Five, Count 'em, Five, John Bahcall Public Policy Fellows!
The current and former AAS John N. Bahcall Public Policy Fellows gathered for lunch with Neta Bahcall, supporter of the fellowship program, in late March. Shown standing (left to right) are Bethany Johns, Anita Krishnamurthi, Neta Bahcall, Josh Shiode, Marcos Huerta, and Jeremy Richardson. The fellowship program provides a postdoc-level position at the AAS Executive Office working in the public policy arena. The Fellows are responsible for a wide range of activities, including organization and execution of our annual Congressional Visits Day, representing the AAS at key coalition meetings, keeping up to date on current policy issues, and informing the AAS membership and the broader astronomical community about current policy matters.
Each of the past four fellows have found work in the public policy arena: Jeremy Richardson works with the Union of Concerned Scientists; Marcos Huerta serves as Special Assistant to the Director of the Department of Energy’s Office of Science; Anita Krishnamurthi is Vice-President for STEM Policy at the Afterschool Alliance and just completed the Noyce Foundation Leadership Institute; and Bethany Johns is Science Policy Manager for the American Society of Agronomy, the Crop Science Society of America, and the Soil Science Society of America. All have found their positions engaging and mentally stimulating and agreed that the Bahcall Fellowship allowed them to bridge from science to policy as a career direction.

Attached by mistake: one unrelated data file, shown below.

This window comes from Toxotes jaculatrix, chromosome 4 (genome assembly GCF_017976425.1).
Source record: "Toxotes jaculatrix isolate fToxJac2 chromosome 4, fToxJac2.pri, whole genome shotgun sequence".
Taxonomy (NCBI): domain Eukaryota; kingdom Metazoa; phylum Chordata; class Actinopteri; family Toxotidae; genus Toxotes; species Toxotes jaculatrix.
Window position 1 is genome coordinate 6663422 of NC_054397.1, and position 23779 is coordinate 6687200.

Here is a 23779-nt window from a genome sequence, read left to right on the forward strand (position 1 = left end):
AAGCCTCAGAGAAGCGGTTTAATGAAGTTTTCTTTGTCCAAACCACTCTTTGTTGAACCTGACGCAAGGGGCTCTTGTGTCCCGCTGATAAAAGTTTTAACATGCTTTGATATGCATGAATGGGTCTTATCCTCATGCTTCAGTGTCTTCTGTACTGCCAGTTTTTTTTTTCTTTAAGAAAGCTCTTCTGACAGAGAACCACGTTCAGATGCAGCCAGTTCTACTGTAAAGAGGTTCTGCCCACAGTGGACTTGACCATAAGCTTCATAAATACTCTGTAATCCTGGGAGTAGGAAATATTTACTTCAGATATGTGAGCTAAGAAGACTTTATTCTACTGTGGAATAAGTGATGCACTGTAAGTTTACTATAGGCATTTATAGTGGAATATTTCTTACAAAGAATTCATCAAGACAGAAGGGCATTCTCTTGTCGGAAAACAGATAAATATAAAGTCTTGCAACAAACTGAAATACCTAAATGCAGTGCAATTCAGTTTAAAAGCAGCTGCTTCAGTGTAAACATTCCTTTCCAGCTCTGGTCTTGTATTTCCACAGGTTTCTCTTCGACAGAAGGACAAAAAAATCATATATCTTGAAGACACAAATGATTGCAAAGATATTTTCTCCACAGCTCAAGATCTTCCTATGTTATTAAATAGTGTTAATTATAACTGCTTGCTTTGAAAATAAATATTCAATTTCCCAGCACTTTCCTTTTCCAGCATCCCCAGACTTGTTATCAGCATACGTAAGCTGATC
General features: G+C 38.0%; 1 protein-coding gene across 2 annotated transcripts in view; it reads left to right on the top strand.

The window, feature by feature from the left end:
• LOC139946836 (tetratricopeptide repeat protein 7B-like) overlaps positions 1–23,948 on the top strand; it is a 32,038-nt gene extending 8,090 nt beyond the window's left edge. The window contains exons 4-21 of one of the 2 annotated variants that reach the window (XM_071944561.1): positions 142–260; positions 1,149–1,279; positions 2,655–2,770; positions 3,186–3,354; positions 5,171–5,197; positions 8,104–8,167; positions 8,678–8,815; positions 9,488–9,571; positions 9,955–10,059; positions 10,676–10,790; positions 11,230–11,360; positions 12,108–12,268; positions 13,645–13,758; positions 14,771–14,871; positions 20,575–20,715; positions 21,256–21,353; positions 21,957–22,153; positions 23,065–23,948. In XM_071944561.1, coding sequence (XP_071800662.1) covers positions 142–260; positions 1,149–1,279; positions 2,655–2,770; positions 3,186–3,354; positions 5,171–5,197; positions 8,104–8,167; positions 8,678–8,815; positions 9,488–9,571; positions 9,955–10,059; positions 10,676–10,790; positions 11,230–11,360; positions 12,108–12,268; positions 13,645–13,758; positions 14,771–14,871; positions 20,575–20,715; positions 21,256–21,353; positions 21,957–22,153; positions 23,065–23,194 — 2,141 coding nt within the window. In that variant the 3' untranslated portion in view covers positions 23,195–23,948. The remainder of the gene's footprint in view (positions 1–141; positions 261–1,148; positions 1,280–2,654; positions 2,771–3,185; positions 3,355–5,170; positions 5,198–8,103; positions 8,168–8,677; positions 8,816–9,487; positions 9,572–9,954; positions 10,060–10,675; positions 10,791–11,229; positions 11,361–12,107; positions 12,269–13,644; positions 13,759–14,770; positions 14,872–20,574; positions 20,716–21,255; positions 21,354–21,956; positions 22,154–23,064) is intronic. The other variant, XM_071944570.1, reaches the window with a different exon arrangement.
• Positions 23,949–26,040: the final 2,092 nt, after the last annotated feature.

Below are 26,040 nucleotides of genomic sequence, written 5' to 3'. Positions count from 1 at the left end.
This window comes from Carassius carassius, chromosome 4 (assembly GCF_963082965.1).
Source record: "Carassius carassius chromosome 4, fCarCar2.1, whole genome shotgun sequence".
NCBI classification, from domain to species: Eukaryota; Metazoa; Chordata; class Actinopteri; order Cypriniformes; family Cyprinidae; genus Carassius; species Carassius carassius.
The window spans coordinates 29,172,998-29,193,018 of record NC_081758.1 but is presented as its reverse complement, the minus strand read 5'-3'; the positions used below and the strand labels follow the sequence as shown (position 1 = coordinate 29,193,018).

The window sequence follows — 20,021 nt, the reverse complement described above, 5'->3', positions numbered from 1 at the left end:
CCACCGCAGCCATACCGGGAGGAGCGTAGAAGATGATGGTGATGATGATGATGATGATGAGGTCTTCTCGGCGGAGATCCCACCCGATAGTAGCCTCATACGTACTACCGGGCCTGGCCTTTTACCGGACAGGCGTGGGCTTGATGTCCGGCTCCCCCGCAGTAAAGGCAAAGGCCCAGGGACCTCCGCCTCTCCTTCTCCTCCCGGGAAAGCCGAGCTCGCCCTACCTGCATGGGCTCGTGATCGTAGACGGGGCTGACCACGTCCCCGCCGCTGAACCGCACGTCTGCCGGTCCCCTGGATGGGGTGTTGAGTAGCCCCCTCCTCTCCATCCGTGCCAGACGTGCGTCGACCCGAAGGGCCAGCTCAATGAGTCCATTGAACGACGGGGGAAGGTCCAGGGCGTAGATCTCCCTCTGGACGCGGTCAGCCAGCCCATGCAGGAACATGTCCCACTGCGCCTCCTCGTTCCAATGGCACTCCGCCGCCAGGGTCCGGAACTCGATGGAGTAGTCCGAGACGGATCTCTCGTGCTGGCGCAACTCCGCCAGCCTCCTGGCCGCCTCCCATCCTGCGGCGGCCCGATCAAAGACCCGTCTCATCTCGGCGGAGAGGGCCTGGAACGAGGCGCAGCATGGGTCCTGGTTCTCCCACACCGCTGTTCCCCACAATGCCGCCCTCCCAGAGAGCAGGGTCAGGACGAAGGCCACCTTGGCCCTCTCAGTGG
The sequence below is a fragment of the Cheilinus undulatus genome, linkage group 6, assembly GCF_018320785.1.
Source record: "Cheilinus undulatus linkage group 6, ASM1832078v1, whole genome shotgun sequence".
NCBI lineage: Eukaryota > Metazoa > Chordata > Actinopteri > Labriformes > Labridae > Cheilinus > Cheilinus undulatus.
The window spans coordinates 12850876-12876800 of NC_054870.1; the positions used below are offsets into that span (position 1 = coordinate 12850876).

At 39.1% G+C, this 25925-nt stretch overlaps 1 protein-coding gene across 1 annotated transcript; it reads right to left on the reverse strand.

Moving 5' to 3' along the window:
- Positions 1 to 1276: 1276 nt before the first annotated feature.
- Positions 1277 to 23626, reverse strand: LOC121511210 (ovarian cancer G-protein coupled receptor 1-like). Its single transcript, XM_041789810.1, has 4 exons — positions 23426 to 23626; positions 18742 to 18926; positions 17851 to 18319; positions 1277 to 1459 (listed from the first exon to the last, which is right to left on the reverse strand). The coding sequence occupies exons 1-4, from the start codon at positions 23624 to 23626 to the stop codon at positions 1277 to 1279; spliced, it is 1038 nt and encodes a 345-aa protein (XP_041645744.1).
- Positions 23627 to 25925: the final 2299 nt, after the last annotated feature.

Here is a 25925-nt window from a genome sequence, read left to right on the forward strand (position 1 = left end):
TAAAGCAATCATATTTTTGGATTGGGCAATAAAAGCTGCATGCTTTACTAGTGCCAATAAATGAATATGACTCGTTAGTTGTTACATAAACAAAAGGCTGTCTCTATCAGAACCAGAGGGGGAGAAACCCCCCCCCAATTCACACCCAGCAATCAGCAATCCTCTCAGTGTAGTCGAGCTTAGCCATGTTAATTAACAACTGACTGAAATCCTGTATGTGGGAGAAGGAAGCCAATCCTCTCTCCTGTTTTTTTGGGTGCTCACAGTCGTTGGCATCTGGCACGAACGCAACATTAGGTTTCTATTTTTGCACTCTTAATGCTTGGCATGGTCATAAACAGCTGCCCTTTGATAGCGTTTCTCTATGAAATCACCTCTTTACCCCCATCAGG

Discussion over lunch ranged from the importance of STEM (i.e., science, technology, engineering, and math) in early education, through the impact of the Cosmos television series, to stories Neta shared of John Bahcall’s tireless advocacy along with Lyman Spitzer for the Hubble Space Telescope and for the priorities of the Bahcall survey, the decadal survey for the 1990s.
The AAS thanks Neta Bahcall for her continued support of the fellowship program and for developing the concept originally. The Society, the astronomical sciences, and the Bahcall Fellows themselves have all benefited from her generosity and foresight. Thanks, Neta!